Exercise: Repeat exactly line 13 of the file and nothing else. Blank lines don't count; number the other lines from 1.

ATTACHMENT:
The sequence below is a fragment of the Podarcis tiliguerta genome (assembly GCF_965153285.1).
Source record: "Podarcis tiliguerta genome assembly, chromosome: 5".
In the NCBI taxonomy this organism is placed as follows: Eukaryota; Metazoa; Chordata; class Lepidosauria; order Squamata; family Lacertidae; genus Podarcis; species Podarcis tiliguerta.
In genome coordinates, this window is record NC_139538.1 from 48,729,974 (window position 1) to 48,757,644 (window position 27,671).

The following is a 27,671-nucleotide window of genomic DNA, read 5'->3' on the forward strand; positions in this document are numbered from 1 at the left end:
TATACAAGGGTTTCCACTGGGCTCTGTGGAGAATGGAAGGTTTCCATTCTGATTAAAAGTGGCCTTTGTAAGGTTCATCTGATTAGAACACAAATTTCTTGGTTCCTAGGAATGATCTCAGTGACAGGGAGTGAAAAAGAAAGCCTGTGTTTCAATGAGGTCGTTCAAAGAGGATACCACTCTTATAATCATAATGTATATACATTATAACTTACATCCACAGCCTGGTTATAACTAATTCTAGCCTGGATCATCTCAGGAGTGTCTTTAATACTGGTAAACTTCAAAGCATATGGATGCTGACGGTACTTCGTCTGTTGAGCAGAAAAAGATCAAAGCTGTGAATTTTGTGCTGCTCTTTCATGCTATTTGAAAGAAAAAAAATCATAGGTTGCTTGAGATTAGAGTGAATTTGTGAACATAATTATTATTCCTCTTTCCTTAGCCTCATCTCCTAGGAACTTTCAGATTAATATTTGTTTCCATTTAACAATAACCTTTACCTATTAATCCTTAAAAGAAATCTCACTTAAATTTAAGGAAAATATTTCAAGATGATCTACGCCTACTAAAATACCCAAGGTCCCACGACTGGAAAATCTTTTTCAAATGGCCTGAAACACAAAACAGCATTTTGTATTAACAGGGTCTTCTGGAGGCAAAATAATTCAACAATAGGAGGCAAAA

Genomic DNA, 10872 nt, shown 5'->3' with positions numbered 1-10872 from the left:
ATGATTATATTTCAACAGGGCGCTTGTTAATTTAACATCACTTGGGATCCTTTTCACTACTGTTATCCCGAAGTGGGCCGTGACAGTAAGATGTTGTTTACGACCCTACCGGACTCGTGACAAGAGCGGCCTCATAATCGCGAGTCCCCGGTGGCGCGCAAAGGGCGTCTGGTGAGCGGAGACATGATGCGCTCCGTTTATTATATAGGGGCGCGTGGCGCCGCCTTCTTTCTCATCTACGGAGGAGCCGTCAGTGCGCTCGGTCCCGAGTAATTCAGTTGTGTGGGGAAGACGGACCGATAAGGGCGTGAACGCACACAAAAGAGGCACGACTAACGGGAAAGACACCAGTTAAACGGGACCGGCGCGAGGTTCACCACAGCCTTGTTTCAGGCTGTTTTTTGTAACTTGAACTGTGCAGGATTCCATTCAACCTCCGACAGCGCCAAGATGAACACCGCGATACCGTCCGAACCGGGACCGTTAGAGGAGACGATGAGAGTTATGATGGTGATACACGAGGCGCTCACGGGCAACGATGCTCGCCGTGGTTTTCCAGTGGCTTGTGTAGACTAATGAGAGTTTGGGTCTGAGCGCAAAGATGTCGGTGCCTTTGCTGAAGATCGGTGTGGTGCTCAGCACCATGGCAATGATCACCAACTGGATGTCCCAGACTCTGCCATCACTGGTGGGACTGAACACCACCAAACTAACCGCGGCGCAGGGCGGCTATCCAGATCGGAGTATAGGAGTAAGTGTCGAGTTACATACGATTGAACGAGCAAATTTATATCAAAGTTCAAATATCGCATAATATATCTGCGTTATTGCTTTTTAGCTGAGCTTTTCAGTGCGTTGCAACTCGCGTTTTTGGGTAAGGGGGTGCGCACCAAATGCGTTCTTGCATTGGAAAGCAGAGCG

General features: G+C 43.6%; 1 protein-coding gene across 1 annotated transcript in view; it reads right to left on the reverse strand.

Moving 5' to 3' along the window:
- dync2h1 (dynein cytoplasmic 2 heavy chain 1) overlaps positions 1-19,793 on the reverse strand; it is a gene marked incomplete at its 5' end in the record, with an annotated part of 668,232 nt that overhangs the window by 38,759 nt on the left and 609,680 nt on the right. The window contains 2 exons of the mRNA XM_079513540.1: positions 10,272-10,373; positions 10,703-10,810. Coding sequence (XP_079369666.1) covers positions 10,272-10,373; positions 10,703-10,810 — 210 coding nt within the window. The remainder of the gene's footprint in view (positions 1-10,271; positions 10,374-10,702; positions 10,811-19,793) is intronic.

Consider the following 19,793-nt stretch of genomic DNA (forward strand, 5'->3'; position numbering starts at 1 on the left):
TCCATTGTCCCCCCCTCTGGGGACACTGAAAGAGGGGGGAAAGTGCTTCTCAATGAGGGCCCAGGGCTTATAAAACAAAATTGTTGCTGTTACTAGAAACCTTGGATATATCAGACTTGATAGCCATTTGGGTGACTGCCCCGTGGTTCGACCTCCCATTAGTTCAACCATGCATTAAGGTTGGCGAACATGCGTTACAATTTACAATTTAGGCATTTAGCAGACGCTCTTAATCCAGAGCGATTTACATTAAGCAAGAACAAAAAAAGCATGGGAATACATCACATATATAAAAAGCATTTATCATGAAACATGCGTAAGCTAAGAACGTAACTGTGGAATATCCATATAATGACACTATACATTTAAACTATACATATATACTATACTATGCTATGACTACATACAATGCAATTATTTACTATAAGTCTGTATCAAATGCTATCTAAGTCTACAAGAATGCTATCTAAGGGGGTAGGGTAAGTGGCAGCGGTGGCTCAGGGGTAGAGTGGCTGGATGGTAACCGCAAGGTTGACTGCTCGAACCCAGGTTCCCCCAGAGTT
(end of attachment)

TCCATTGTCCCCCCCTCTGGGGACACTGAAAGAGGGGGGAAAGTGCTTCTCAATGAGGGCCCAGGGCTTATAAAACAAAATTGTTGCTGTTACTAGAAACCTTGGATATATCAGACTTGATAGCCATTTGGGTGACTGCCCCGTGGTTCGACCTCCCATTAGTTCAACCATGCATTAAGGTTGGCGAACATGCGTTACAATTTACAATTTAGGCATTTAGCAGACGCTCTTAATCCAGAGCGATTTACATTAAGCAAGAACAAAAAAAGCATGGGAATACATCACATATATAAAAAGCATTTATCATGAAACATGCGTAAGCTAAGAACGTAACTGTGGAATATCCATATAATGACACTATACATTTAAACTATACATATATACTATACTATGCTATGACTACATACAATGCAATTATTTACTATAAGTCTGTATCAAATGCTATCTAAGTCTACAAGAATGCTATCTAAGGGGGTAGGGTAAGTGGCAGCGGTGGCTCAGGGGTAGAGTGGCTGGATGGTAACCGCAAGGTTGACTGCTCGAACCCAGGTTCCCCCAGAGTT